Amuse-bouche refers to an appetizer, and by French translation means, “to entertain the mouth.” It offers a glimpse into what you should expect from a meal. Also it’s free, compliments of the chef.
For years, maître d’ Ben Chekroun at New York City’s Le Bernardin has reined in new servers with his list of 129 cardinal sins of “Monumentally Magnificent Trivialities.” I have distilled my list down to seven sins that can be devastating to your restaurant.
By Scott Mechura,
Filthy bathrooms. Years ago, I had an uncle who collected classic cars. He took me under his wing and coached me on, among other things, how the previous owner maintained his vehicle. His indicator was how clean the trunk was. Look at the cleanliness of a restaurant’s bathrooms and you will have a pretty accurate indicator of how they run their restaurant.
No salt and pepper shakers on tables. As a chef, tables with no salt and pepper shakers are a sign of arrogance. It says you are impervious to mistakes or criticism. Cold food is cold food, but seasoning is subjective. Maybe your guest would prefer more salt than you chose to initially season the dish with. If you allow substitutions, then you allow salt and pepper shakers on the table.
Rushed service. I once dined at a new restaurant that a friend in the wine business said we absolutely had to try. It was one of her accounts and the owner was dying to entertain us. This restaurant was all the buzz; a much sought-after reservation. Clouded by their anxiety to impress, they botched one basic aspect of our overall experience. Every course was forced on us before we were done with the preceding one. The quality of the food was completely overshadowed by the “expedient” service.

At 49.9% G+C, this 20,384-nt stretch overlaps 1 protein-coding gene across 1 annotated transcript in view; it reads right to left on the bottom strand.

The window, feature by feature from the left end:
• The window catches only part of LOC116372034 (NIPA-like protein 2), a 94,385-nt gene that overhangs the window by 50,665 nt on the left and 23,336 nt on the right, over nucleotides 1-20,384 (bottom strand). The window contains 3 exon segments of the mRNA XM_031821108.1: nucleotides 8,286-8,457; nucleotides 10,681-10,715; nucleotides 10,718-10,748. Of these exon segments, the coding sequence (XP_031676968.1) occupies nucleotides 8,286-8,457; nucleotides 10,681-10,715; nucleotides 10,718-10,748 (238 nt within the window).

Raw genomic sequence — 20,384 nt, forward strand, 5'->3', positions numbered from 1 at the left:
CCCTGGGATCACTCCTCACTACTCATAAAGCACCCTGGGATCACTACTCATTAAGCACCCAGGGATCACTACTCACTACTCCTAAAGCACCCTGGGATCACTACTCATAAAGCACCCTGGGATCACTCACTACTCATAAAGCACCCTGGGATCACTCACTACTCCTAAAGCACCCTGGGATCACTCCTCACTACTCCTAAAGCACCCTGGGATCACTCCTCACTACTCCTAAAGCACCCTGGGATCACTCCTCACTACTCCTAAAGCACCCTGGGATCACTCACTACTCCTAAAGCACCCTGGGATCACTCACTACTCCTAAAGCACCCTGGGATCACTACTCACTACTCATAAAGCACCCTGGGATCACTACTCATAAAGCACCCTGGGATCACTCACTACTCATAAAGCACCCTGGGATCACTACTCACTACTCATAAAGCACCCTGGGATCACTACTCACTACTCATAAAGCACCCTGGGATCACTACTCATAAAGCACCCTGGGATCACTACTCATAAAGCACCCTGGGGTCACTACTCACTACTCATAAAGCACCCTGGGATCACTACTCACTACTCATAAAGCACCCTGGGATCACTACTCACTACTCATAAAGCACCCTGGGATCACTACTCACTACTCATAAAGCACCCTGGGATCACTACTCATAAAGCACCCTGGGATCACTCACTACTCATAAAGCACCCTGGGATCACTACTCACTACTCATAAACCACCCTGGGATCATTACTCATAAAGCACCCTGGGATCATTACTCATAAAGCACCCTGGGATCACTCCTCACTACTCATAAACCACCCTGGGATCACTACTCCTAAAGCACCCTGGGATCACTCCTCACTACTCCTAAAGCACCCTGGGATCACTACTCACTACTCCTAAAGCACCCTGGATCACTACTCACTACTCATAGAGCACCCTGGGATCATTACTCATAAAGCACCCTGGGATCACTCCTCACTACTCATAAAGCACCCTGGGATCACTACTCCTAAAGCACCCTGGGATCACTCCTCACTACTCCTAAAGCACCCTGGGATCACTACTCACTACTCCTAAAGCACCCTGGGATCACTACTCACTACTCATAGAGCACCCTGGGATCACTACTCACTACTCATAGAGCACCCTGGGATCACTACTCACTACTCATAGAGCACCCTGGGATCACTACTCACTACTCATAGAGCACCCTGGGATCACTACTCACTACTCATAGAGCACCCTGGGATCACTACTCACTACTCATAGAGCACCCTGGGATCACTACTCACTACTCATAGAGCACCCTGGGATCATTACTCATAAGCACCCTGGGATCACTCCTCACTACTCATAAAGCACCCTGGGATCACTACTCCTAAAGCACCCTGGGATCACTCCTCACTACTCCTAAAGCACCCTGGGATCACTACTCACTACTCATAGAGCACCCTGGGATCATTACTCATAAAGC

Questioning the guest. On a trip to Las Vegas, my wife Carrie and I once had a dining experience that still has people shaking their heads when I tell the story. Carrie ordered a salad that was supposed to have walnuts. It initially appeared there were no walnuts. Upon closer inspection, however, her salad did contain a few walnuts beneath the lettuce. The only problem was that the waiter conducted the inspection. With Carrie’s fork. We did not tip 20 percent.
Not writing it down. You see it all the time: your server approaches the table to take your order with nothing to write on. You make a mental note of your group’s size, and you just know something will be incorrect. A bartender merely turns around to begin your drinks seconds after leaving you. Your server may experience many other distractions on his or her way to the computer, and your order is almost inevitably wrong.
Confusing service with servitude. We recently visited some friends in Santa Monica, Calif., where we patronized a few restaurants. When you live in a community as small and off the beaten path as Big Sky, you often get the feeling we play second or even third fiddle to the “big city.” In all three establishments, the poor service made me re-realize the warmth and friendliness of Buck’s T-4, but also Big Sky in general.
Slow food, wrong food. Like many quality, high-volume restaurants that generally run like a Swiss watch, Buck’s is no exception to slow service or slow food at times. We realize that occasionally, slowness happens. But don’t compound that by not preparing your guest’s food to their liking after they’ve already been waiting too long.
Scott Mechura has spent a life in the hospitality industry. He is a former certified beer judge and currently the Executive Chef at Buck’s T-4 Lodge in Big Sky